Since her teenage years cellist Alisa Weilerstein has been a regular guest with The Cleveland Orchestra, and there is local pride in her international success as a concerto soloist and chamber music artist. She did not disappoint this weekend at Severance Hall with a sumptuous performance of Samuel Barber’s Cello Concerto led by guest conductor Alan Gilbert.

Alisa Weilerstein © Roger Mastroianni courtesy of The Cleveland Orchestra
Alisa Weilerstein
© Roger Mastroianni courtesy of The Cleveland Orchestra

The concerto, composed in 1945, is a technical tour de force, and seemed tailor-made for Weilerstein’s expansive – and expressive – cello sound. Barber develops his musical structure from relatively short motifs, developed into long American-Romantic melodies, as well as short chromatic passages obsessively repeated and modified. The traditional concerto structure was observed, including several lengthy cadenzas, all based on themes heard previously. The lyrical second movement was especially beautiful, with the solo cello in duet with the orchestral solo oboe (principal Frank Rosenwein). Barber does not shy away from dissonance, however, as in the fortissimo chord that opens the third movement’s introduction prior to the movement’s main Allegro tempo, with its jagged rhythms. Weilerstein’s big sound was put to the test, but it carried easily over the orchestra. She was also capable of great delicacy when called for. The dramatic perpetual motion of the finale built to a climax, but Barber shuts down the action, instead dissolving the texture, ending on a unison note. The performance brought the audience to its feet, resulting in a solo encore, a straightforward performance of the Bourée from Bach’s Cello Suite no. 3 in C major, BWV1009.

The Barber concerto was sandwiched between two works by Antonín Dvořák. The concert opened with his symphonic poem Vodník, Op.107 (here translated as The Water Sprite, and also known as The Water Goblin). Dvořák composed five symphonic poems in the years after he completed his Symphony no. 9, “From the New World” in 1893. The first four of these works were based on grotesque folk-ballads by the Czech poet Karel Jaromír Erben. The story of The Water Sprite involves a young woman who ignores her mother’s advice not to marry a water sprite and join his underwater kingdom. The sprite and his terrestrial bride have a child. Later the girl begs to visit her mother. The sprite reluctantly agrees, but she must leave the baby with him. When the girl’s mother refuses to let her daughter return, the sprite pounds on the door. The mother demands the return of the child, which the sprite does – dead and headless.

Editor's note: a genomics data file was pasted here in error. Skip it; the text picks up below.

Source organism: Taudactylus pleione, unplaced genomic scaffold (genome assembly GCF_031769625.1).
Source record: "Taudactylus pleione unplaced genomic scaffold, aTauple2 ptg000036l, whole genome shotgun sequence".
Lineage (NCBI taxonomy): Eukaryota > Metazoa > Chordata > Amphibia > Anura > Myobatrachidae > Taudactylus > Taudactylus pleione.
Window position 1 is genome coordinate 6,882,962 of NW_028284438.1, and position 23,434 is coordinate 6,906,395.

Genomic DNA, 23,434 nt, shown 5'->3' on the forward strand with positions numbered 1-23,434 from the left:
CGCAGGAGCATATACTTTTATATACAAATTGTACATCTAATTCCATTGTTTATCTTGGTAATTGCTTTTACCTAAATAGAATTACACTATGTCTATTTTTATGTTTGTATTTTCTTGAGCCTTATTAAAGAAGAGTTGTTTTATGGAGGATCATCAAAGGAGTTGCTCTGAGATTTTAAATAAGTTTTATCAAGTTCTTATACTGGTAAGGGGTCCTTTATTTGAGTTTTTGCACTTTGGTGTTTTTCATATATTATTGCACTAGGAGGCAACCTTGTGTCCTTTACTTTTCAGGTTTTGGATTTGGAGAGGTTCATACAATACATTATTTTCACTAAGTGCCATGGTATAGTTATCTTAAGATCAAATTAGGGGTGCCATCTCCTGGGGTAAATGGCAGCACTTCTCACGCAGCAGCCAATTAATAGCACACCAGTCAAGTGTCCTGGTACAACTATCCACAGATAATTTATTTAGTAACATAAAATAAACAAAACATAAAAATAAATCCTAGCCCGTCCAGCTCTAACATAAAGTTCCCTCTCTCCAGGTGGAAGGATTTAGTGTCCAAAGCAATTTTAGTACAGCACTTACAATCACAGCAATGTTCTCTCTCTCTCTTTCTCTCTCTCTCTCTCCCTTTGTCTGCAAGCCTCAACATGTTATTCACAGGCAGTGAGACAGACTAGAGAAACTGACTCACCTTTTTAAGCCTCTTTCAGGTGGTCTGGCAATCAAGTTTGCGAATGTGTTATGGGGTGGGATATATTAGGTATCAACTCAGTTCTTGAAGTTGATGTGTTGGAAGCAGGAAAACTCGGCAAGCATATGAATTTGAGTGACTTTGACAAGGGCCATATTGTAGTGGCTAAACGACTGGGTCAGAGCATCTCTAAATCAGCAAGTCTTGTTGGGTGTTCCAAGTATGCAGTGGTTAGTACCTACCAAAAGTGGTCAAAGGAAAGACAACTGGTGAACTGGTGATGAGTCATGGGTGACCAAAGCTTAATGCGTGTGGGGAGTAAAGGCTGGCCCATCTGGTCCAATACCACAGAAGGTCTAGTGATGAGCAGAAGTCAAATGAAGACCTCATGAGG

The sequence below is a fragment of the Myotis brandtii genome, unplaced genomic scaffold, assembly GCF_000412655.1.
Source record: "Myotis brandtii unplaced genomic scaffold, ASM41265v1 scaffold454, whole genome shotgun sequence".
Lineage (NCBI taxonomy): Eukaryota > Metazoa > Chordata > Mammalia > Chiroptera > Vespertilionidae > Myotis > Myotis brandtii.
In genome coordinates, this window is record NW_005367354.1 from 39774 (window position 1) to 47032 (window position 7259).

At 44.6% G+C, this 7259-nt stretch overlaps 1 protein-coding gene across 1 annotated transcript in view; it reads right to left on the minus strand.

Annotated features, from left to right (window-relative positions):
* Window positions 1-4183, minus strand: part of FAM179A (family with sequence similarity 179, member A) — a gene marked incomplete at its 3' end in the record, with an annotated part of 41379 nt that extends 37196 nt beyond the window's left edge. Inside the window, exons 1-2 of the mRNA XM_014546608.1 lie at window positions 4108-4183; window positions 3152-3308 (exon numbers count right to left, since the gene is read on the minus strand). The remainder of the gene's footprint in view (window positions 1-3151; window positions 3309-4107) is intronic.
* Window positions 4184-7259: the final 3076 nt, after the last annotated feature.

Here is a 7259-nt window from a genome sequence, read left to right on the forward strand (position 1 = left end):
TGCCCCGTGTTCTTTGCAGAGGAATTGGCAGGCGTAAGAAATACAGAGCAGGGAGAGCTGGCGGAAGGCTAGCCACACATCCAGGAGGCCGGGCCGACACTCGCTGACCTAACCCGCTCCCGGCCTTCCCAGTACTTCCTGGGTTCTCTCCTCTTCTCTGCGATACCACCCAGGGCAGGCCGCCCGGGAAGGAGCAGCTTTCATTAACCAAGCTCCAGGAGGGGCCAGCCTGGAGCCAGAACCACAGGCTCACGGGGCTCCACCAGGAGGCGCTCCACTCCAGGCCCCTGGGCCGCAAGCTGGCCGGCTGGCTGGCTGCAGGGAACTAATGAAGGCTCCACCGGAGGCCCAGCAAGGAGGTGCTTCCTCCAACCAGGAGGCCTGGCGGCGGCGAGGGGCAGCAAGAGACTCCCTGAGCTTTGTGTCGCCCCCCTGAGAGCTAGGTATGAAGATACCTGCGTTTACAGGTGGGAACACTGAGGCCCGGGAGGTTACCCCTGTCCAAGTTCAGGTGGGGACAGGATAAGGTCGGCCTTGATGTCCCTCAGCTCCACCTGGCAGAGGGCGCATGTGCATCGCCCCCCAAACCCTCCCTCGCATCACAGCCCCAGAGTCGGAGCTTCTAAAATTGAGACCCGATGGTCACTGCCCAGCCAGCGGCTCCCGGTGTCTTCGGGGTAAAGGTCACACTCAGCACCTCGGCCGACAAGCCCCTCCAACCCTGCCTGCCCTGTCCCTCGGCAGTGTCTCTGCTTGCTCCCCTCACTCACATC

Alan Gilbert © Roger Mastroianni courtesy of The Cleveland Orchestra
Alan Gilbert
© Roger Mastroianni courtesy of The Cleveland Orchestra

Dvořák’s music expresses the changing scenes and emotions of the story. Alan Gilbert and The Cleveland Orchestra portrayed these kaleidoscopic mood swings with great conviction. Yet at twenty minutes of churn and drama, Dvořák’s music seemed overextended. It was a fine performance of a work of lesser stature in Dvořák’s catalog.

No such reservations pertained to the orchestra’s performance of Dvořák’s Symphony no. 8 in G major which closed the concert. It was a joy from beginning to end, with subtlety of dynamics and phrasing, drama when required and an inspired musical trajectory. The details of the second movement were especially appealing; for example, the dialogue passages of flute, oboe and clarinet. The third movement waltz was attractive in its lilting melodic lines. From the fourth movement’s opening trumpet fanfares to movement’s end, Gilbert and The Cleveland Orchestra gave the audience a riotously joyful thrill ride. Who could not have felt chills of excitement when those fanfares reappear later as part of the orchestral texture? This was a spectacular reading of Dvořák’s beloved masterpiece.